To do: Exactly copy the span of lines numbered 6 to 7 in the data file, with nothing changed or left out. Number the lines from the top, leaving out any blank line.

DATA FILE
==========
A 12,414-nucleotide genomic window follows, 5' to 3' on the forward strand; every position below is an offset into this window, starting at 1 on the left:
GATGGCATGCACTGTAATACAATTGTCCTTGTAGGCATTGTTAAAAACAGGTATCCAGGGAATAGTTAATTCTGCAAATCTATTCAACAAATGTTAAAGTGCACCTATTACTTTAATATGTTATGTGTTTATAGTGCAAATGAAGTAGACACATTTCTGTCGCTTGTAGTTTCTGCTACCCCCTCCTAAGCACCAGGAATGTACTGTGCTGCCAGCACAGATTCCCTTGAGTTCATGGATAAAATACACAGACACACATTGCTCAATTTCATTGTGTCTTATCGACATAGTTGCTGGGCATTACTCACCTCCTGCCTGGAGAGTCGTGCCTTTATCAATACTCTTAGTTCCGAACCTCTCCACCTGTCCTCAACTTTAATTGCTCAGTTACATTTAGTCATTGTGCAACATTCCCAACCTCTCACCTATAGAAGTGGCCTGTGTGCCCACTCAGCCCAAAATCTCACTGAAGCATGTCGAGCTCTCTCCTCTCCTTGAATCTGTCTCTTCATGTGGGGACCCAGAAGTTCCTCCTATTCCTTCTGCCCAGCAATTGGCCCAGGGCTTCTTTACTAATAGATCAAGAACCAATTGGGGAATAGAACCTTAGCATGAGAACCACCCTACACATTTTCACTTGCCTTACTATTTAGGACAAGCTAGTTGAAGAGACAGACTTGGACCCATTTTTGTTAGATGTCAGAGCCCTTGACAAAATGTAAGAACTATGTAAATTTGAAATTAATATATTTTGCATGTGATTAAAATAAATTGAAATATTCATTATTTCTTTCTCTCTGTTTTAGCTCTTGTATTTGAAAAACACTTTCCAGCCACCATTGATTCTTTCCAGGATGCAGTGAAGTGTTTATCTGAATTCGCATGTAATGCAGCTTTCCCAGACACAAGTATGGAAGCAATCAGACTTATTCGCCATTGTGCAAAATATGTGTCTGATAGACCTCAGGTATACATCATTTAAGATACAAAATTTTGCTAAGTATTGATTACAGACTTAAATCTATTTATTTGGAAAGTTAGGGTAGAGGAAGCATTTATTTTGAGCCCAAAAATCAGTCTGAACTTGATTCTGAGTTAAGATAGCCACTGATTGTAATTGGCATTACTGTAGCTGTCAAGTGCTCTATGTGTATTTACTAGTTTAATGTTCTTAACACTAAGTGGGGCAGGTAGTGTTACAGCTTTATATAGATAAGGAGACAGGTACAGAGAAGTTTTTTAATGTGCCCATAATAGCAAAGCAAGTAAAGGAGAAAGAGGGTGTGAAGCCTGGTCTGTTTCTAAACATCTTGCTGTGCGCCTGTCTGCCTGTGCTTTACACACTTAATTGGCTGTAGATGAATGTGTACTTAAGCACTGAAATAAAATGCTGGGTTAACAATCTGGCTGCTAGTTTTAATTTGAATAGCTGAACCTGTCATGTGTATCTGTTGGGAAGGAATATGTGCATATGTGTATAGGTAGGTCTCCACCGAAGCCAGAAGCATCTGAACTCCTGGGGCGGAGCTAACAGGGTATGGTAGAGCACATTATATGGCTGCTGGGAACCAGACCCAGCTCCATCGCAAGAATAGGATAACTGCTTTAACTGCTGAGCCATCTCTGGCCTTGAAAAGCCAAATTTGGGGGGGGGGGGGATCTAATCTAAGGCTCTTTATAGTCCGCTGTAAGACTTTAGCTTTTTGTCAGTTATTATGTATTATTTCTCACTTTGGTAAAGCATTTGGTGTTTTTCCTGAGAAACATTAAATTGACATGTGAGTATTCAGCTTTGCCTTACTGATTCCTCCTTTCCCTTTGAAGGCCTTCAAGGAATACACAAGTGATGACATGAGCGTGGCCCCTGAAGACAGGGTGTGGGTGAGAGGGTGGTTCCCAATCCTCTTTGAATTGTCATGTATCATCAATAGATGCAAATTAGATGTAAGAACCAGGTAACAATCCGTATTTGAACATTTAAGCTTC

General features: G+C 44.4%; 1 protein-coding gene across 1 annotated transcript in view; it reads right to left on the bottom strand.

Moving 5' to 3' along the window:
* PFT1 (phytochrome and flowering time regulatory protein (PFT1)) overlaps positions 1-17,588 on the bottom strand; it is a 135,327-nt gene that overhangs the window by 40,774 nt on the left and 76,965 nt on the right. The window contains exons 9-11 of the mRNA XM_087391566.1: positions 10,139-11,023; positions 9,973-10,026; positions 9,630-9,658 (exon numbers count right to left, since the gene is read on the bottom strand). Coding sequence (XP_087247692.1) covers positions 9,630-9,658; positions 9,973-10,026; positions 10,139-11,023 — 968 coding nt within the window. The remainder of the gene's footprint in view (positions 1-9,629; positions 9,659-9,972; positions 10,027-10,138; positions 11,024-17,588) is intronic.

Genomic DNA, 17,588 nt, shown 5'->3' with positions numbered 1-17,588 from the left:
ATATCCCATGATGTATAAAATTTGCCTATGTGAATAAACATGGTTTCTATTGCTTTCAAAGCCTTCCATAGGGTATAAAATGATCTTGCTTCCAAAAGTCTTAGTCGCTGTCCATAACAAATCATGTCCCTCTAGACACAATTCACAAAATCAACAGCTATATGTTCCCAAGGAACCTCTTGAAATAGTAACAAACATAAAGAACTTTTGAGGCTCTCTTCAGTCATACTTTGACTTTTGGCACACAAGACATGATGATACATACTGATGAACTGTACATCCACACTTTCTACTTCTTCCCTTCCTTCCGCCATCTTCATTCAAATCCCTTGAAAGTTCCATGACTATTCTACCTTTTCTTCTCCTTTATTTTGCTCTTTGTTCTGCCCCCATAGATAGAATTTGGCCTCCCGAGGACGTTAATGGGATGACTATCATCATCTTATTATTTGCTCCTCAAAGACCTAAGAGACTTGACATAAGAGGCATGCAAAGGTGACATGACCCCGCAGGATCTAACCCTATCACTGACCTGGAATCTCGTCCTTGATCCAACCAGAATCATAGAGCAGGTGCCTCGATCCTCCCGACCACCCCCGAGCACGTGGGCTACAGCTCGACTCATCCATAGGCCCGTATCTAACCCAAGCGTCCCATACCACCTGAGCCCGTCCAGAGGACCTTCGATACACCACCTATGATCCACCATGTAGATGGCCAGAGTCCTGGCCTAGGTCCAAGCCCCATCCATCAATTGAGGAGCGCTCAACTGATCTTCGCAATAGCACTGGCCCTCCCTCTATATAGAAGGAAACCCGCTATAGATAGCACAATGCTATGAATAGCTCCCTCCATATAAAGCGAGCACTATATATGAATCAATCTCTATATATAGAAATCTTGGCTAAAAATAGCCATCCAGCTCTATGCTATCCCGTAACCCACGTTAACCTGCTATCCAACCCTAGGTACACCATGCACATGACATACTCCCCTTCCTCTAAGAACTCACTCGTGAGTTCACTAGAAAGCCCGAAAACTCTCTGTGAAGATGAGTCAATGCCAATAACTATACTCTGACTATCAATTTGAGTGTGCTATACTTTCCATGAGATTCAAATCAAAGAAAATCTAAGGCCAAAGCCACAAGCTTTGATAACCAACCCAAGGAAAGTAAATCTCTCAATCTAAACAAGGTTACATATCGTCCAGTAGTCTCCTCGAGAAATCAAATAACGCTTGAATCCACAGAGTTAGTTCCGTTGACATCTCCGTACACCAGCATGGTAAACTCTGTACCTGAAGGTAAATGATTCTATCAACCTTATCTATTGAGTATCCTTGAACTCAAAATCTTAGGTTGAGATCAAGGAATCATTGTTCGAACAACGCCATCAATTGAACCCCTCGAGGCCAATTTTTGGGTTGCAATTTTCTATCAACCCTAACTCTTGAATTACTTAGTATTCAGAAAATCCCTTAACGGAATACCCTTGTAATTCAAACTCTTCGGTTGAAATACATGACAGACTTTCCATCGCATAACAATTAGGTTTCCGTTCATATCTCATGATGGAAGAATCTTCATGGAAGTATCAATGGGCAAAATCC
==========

Genomic DNA, 17,588 nt, shown 5'->3' with positions numbered 1-17,588 from the left:
ATATCCCATGATGTATAAAATTTGCCTATGTGAATAAACATGGTTTCTATTGCTTTCAAAGCCTTCCATAGGGTATAAAATGATCTTGCTTCCAAAAGTCTTAGTCGCTGTCCATAACAAATCATGTCCCTCTAGACACAATTCACAAAATCAACAGCTATATGTTCCCAAGGAACCTCTTGAAATAGTAACAAACATAAAGAACTTTTGAGGCTCTCTTCAGTCATACTTTGACTTTTGGCACACAAGACATGATGATACATACTGATGAACTGTACATCCACACTTTCTACTTCTTCCCTTCCTTCCGCCATCTTCATTCAAATCCCTTGAAAGTTCCATGACTATTCTACCTTTTCTTCTCCTTTATTTTGCTCTTTGTTCTGCCCCCATAGATAGAATTTGGCCTCCCGAGGACGTTAATGGGATGACTATCATCATCTTATTATTTGCTCCTCAAAGACCTAAGAGACTTGACATAAGAGGCATGCAAAGGTGACATGACCCCGCAGGATCTAACCCTATCACTGACCTGGAATCTCGTCCTTGATCCAACCAGAATCATAGAGCAGGTGCCTCGATCCTCCCGACCACCCCCGAGCACGTGGGCTACAGCTCGACTCATCCATAGGCCCGTATCTAACCCAAGCGTCCCATACCACCTGAGCCCGTCCAGAGGACCTTCGATACACCACCTATGATCCACCATGTAGATGGCCAGAGTCCTGGCCTAGGTCCAAGCCCCATCCATCAATTGAGGAGCGCTCAACTGATCTTCGCAATAGCACTGGCCCTCCCTCTATATAGAAGGAAACCCGCTATAGATAGCACAATGCTATGAATAGCTCCCTCCATATAAAGCGAGCACTATATATGAATCAATCTCTATATATAGAAATCTTGGCTAAAAATAGCCATCCAGCTCTATGCTATCCCGTAACCCACGTTAACCTGCTATCCAACCCTAGGTACACCATGCACATGACATACTCCCCTTCCTCTAAGAACTCACTCGTGAGTTCACTAGAAAGCCCGAAAACTCTCTGTGAAGATGAGTCAATGCCAATAACTATACTCTGACTATCAATTTGAGTGTGCTATACTTTCCATGAGATTCAAATCAAAGAAAATCTAAGGCCAAAGCCACAAGCTTTGATAACCAACCCAAGGAAAGTAAATCTCTCAATCTAAACAAGGTTACATATCGTCCAGTAGTCTCCTCGAGAAATCAAATAACGCTTGAATCCACAGAGTTAGTTCCGTTGACATCTCCGTACACCAGCATGGTAAACTCTGTACCTGAAGGTAAATGATTCTATCAACCTTATCTATTGAGTATCCTTGAACTCAAAATCTTAGGTTGAGATCAAGGAATCATTGTTCGAACAACGCCATCAATTGAACCCCTCGAGGCCAATTTTTGGGTTGCAATTTTCTATCAACCCTAACTCTTGAATTACTTAGTATTCAGAAAATCCCTTAACGGAATACCCTTGTAATTCAAACTCTTCGGTTGAAATACATGACAGACTTTCCATCGCATAACAATTAGGTTTCCGTTCATATCTCATGATGGAAGAATCTTCATGGAAGTATCAATGGGCAAAATCC